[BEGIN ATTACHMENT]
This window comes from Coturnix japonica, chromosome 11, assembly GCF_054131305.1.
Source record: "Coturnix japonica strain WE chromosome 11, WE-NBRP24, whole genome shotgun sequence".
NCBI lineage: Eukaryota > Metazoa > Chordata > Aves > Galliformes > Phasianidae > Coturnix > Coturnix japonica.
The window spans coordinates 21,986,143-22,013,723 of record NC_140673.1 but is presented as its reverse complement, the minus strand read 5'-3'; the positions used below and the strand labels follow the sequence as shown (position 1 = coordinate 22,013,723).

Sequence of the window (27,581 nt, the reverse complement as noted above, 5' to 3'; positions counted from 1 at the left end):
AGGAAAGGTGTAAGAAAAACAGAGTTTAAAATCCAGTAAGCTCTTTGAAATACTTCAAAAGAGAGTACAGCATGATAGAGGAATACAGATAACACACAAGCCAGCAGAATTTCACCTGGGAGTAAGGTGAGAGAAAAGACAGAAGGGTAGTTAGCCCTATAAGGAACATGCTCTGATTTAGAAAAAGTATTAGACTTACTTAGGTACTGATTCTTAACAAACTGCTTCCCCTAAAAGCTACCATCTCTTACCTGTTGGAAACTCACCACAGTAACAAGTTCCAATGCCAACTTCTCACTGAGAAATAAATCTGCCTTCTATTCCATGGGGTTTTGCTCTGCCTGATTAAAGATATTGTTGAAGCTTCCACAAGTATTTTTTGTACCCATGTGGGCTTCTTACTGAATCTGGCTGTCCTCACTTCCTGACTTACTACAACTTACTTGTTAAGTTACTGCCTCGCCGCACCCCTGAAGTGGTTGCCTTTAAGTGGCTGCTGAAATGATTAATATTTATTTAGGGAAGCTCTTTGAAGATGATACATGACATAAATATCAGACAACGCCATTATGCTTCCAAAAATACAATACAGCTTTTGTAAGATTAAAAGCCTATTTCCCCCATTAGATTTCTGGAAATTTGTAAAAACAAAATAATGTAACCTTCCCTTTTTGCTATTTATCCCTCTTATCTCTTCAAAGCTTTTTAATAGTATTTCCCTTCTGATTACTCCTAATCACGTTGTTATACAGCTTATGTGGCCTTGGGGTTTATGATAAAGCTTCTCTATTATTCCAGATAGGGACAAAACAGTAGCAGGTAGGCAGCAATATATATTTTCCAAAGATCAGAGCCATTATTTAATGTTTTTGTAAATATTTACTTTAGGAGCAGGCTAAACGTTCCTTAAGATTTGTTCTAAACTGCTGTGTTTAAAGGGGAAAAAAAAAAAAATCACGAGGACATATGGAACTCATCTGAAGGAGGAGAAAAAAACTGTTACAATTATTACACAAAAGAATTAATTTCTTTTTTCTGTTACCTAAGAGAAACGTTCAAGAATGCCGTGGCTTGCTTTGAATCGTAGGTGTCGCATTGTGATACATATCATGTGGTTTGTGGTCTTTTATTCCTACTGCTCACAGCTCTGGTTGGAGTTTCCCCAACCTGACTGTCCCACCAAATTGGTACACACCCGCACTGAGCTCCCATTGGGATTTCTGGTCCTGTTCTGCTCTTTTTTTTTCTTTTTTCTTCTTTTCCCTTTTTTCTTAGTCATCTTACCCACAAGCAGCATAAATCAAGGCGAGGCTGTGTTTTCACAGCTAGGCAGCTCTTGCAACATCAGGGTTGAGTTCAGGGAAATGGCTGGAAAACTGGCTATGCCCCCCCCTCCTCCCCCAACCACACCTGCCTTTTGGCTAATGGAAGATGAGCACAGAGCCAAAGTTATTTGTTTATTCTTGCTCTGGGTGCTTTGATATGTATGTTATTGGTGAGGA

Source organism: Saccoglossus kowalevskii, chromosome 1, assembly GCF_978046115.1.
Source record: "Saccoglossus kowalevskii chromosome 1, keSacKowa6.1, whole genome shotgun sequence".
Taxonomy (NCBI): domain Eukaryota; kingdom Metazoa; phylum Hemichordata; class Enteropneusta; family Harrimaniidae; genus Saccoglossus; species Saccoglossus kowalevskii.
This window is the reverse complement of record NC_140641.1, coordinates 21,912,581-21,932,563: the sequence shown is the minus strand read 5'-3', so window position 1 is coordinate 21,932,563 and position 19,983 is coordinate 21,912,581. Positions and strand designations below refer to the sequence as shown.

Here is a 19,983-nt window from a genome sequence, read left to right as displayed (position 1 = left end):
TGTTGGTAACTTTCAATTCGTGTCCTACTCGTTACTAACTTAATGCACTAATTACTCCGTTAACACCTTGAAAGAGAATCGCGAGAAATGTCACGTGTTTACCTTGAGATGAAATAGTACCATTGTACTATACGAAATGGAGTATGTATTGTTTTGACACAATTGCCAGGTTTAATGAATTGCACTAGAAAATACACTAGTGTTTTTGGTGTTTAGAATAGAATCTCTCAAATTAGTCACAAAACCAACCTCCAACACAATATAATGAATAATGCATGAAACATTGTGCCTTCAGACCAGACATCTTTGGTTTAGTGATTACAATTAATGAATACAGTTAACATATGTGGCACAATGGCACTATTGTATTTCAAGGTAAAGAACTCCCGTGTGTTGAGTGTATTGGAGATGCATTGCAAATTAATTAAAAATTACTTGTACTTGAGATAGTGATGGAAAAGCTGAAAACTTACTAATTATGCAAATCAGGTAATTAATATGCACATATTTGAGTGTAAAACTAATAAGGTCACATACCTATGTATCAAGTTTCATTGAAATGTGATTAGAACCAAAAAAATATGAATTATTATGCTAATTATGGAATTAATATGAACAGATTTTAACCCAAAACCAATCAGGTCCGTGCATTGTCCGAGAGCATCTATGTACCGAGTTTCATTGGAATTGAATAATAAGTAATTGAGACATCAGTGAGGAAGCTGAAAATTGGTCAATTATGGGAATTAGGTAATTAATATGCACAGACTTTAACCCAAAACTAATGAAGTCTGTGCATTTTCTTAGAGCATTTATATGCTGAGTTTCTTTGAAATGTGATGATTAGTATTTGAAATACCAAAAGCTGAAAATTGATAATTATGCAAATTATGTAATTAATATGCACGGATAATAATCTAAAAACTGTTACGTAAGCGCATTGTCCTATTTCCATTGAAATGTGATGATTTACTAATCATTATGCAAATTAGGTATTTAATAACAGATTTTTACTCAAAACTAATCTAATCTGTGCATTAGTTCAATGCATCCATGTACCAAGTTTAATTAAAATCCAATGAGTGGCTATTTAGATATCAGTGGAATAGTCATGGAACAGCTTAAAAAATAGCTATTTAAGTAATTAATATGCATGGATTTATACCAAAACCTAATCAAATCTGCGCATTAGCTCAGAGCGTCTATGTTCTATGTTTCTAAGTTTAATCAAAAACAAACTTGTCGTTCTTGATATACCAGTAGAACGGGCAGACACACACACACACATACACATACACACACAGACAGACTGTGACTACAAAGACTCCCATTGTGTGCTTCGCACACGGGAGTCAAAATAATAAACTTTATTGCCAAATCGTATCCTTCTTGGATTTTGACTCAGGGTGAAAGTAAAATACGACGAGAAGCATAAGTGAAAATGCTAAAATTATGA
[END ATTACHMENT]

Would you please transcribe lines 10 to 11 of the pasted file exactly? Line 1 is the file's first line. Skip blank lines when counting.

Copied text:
This window is the reverse complement of record NC_140641.1, coordinates 21,912,581-21,932,563: the sequence shown is the minus strand read 5'-3', so window position 1 is coordinate 21,932,563 and position 19,983 is coordinate 21,912,581. Positions and strand designations below refer to the sequence as shown.

Here is a 19,983-nt window from a genome sequence, read left to right as displayed (position 1 = left end):